Mixed performances set tone in Southern melodrama ‘Battlecreek‘

With its sticky-hot Dixie setting, haunted small-town folks and dead-end vibe, “Battlecreek” invokes some symbolic tale out of the 1950s or ’60s given the once-over by Tennessee Williams.

That said, there’s something credibly affecting about the film’s main character, Henry (“It” boy Bill Skarsgård), a young man with a rare skin disease that forces him to avoid sunlight.

When a jalopy driven by the mysterious Alison (Claire van der Boom) sputters into the garage where Henry works nights with the ebullient Arthur (Delroy Lindo, excellent), a friendship — and more — develops between Alison and fellow lost soul Henry.

Watching the blossoming of Henry, whose neck and chest were left badly scarred by a dubious childhood sunburn, keeps us invested, even as Alison’s own course turns predictably melodramatic.

Anthea Anka’s earnest script manages to paint Henry as a kindly, poetic fellow, but with enough quiet self-possession to avoid sinking him in pathos. It’s a tricky balancing act, beautifully matched by Skarsgård’s depiction.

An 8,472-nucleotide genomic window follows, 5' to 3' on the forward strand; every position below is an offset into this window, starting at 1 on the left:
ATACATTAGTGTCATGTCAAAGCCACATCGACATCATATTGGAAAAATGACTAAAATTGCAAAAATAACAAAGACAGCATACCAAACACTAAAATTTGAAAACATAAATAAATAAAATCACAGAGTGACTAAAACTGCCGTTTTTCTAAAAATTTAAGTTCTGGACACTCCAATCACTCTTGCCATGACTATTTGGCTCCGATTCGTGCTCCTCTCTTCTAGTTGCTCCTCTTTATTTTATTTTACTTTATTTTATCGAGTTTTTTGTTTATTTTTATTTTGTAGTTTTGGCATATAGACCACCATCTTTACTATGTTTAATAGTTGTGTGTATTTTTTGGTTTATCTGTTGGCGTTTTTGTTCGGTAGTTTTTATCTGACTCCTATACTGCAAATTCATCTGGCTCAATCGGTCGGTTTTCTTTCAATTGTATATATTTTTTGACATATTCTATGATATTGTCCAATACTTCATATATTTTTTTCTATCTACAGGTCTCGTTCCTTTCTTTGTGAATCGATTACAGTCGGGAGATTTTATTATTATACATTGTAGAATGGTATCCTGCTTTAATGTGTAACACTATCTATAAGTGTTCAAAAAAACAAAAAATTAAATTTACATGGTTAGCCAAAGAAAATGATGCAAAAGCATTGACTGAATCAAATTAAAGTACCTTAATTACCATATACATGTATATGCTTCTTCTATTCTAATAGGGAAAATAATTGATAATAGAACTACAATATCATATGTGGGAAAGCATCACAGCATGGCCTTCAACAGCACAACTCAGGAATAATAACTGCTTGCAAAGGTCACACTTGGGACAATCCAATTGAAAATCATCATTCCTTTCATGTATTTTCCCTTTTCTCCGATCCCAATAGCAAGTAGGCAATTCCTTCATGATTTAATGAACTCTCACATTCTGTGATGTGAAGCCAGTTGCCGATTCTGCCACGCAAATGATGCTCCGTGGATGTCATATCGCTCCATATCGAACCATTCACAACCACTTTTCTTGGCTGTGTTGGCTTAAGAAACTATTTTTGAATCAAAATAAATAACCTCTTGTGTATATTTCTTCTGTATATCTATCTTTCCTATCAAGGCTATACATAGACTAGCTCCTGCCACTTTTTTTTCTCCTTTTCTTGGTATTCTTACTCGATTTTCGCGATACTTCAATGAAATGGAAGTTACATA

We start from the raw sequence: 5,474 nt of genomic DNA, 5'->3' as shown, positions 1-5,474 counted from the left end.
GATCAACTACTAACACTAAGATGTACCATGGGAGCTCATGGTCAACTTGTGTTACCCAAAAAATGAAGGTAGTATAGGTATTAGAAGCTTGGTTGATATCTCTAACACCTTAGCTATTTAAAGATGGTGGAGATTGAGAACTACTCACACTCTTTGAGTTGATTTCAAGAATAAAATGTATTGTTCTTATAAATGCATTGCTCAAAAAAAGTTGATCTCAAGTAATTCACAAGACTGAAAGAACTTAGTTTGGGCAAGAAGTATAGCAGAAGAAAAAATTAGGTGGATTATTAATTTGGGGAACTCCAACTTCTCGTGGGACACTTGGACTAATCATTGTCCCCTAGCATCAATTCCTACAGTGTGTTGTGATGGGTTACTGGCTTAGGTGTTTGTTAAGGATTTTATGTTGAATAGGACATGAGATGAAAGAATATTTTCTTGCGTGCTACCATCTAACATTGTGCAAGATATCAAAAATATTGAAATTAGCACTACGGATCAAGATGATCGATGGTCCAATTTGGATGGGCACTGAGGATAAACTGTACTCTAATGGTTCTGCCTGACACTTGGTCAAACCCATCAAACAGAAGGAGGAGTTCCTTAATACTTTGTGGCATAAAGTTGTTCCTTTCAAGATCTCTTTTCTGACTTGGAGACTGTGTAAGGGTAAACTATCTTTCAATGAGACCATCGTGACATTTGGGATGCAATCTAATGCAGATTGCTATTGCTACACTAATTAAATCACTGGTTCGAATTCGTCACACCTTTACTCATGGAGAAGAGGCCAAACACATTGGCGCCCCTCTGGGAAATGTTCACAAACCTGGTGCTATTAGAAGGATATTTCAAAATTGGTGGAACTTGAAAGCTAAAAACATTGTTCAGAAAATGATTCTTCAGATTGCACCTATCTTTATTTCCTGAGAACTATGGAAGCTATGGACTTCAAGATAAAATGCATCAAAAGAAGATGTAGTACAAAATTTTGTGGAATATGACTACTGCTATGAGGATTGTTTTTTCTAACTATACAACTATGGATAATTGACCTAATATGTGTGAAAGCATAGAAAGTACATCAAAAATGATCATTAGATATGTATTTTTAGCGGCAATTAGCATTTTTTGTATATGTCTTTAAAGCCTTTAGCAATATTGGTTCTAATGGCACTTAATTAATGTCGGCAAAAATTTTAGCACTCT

Conversely, Henry’s clingy mother, Tallulah, is a hoary mix of boozy-floozy clichés and contradictions made worse by Paula Malcomson’s unsubtle turn.

Director Alison Eastwood (“Rails & Ties”), despite an evident affinity for the material, takes an overly stagy approach to the scenes, when a more lyrical, atmospheric style was in order.


Not rated

Running time: 1 hour, 39 minutes

Playing: In limited release

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